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6 Things I’ve Learned About Tea

Tea Filters (Photo source: The English Tea Store)
Tea Filters (Photo source: The English Tea Store)

It’s taken a while but I’ve come to a point where I’ve been writing about tea just about long enough to realize how little I know about tea. In spite of all that I’ve managed to pick up a few nuggets of something like wisdom along the way.

Here they are:

1 Some Teas Are Not For Me
I’ve tried to like Earl Grey, Lapsang Souchong, Masala Chai and a few others. I really have. I’ve tried enough times to have come to the realization that it’s probably not going to happen.

2 Don’t Believe Everything You Read – I
For whatever reason there are a lot of myths, legends and old wives tales about tea. Some of my favorites are the one about decaffeinating tea leaves by “rinsing” them for 30 seconds. Or the one about the Chinese emperor who discovered tea when some leaves accidentally blew into a kettle he was boiling. More myths and legends here.

3 Don’t Oversteep Black Tea
This is a great piece of advice for any tea. Not overheating the water is a good one too, especially for green tea and various other of the more delicate varieties. I single out black tea because the consensus is that it should be steeped for as much as five minutes. As a dedicated fan of this type tea, it’s very rare that I ever steep it for more than two minutes.

4 Don’t Believe Everything You Read – II
Some questionable advice on tea preparation, like the aforementioned instruction to steep black tea for as much as five minutes, often comes from tea merchants. The moral of the story is don’t necessarily believe what you read at a merchant Web site or on a package of tea and don’t be afraid to experiment until you find out what works best for you.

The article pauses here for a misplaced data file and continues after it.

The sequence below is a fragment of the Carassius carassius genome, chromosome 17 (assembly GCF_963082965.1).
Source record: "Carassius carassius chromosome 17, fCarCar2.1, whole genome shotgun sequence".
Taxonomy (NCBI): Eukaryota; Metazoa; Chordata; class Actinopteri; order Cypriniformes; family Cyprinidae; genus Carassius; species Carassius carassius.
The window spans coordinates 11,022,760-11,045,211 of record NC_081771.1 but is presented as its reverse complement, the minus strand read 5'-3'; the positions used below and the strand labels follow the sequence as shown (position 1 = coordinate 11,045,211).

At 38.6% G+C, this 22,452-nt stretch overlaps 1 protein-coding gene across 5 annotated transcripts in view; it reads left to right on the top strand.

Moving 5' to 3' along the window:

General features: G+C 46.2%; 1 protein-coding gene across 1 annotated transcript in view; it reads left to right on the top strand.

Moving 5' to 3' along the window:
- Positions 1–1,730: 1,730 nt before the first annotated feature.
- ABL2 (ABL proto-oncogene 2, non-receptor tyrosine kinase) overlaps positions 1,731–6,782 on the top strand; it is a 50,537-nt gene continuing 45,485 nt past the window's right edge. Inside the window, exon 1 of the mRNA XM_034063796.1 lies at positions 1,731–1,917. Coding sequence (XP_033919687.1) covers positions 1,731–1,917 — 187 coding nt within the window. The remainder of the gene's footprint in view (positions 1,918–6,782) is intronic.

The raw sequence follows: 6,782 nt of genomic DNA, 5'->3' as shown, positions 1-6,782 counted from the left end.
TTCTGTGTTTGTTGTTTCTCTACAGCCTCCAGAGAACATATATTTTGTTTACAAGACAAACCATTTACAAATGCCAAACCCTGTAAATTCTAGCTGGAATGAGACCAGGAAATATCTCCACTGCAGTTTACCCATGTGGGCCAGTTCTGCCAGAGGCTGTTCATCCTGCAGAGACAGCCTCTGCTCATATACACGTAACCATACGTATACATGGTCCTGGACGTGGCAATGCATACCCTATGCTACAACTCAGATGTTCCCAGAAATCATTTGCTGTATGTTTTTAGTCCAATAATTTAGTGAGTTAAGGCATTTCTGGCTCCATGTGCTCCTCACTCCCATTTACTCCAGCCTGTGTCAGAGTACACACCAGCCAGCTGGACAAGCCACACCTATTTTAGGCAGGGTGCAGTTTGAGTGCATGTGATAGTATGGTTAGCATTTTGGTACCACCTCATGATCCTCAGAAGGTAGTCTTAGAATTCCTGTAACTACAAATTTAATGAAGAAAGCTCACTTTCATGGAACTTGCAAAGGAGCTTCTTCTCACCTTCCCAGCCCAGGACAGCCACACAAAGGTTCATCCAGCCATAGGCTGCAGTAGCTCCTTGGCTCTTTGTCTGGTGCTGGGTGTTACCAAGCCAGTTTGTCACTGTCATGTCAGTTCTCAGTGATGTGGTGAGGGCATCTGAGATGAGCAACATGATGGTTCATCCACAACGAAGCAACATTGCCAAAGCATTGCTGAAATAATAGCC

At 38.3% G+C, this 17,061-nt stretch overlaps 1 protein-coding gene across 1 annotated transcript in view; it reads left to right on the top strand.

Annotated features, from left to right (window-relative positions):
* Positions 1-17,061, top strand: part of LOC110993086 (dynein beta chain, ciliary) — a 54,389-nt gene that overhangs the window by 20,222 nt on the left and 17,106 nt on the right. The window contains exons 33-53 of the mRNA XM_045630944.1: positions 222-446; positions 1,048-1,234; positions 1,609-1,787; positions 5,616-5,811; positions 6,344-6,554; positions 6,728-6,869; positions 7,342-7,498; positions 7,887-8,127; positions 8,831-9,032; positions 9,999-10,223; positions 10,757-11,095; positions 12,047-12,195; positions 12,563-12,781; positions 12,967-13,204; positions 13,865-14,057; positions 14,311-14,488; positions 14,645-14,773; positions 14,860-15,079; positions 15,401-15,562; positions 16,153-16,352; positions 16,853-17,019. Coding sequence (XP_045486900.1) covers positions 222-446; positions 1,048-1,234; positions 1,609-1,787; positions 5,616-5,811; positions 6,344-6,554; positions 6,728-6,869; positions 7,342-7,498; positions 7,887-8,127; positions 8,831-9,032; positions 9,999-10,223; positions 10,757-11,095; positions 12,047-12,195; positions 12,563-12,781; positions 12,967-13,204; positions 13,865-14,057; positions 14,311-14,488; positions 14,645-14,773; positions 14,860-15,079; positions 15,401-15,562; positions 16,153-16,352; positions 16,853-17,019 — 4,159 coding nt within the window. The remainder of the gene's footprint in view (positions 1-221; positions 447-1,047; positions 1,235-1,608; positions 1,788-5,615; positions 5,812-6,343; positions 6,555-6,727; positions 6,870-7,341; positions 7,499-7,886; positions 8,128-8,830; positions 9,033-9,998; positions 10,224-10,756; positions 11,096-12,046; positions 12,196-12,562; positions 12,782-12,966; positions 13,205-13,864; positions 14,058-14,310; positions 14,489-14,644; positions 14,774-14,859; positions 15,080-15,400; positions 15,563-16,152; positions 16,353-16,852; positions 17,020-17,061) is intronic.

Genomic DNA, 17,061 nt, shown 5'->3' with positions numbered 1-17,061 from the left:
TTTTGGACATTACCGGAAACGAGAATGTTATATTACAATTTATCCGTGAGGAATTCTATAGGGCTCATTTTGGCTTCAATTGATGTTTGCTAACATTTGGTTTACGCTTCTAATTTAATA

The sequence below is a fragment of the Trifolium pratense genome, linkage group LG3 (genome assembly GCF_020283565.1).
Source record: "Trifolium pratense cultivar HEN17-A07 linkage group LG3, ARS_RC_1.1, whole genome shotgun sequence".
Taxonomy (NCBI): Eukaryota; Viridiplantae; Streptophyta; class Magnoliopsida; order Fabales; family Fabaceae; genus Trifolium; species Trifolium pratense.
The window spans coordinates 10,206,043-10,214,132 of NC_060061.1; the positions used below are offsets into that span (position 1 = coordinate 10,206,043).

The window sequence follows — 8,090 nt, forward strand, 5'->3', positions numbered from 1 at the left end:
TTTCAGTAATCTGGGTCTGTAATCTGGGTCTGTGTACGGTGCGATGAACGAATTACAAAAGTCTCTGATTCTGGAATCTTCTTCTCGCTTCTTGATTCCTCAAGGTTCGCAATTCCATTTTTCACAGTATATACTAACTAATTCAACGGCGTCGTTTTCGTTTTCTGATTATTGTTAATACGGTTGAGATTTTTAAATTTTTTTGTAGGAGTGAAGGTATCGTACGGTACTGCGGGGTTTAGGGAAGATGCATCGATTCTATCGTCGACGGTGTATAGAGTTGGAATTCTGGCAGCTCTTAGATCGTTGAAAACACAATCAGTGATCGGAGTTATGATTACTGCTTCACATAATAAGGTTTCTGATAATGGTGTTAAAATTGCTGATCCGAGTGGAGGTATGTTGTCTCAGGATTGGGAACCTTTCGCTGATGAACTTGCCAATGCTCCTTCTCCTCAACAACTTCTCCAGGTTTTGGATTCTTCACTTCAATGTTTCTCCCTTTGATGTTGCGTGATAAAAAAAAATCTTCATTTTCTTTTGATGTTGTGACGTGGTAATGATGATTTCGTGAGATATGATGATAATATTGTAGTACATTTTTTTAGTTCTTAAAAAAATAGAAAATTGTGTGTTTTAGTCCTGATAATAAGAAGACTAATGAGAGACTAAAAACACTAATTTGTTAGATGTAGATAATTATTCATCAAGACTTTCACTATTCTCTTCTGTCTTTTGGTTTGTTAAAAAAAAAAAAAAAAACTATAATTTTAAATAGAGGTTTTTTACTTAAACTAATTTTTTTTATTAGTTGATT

5 The Silk Purse and the Sow’s Ear
You can’t make a silk purse out of a sow’s ear and, by the same token, no matter how perfectly you prepare lousy tea, you’re still going to end up with lousy tea. On the other hand some of the best tea in the world can be rendered into a sow’s ear by poor preparation. If you don’t believe it, trying boiling the water for Gyokuro (a delicate Japanese green tea) and steeping it for five minutes.

6 All Things Must Pass
It’s like death and taxes. Sooner or later that beloved teacup or other piece of teaware that you like so much is going to end up on the floor, in pieces. Or in the sink, as with my latest teacup mishap, where the cup collided with a heavy Pyrex measuring cup and met its end.

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3 responses to “6 Things I’ve Learned About Tea”

  1. […] 6 Things I’ve Learned About Tea, By William I. Lengeman, III […]

  2. As a black tea fan myself, I have to agree that ideal steeping time will vary from 2 minutes to 5 minutes depending on the blend and the quality of the tea leaves. Cheap dregs will oversteep quickly and taste bitter. Premium teas seem to have a sweet spot between 3 & 3.5 minutes but can handle a little less and a little more without getting nasty bitter. And my latest favorite Irish Breakfast blend from Adagio seems just perfect at 5 minutes (no sign of bitterness or oversteeping at all! total surprise to me and my hubby because 5 minutes tends to be on the high side from our experience with black teas!).

  3. These things are so true!
    The only thing I disagree on it’s a simple matter of taste… I love Lapsang.
    But the post is really good… I had many loved cups fall into pieces, too.

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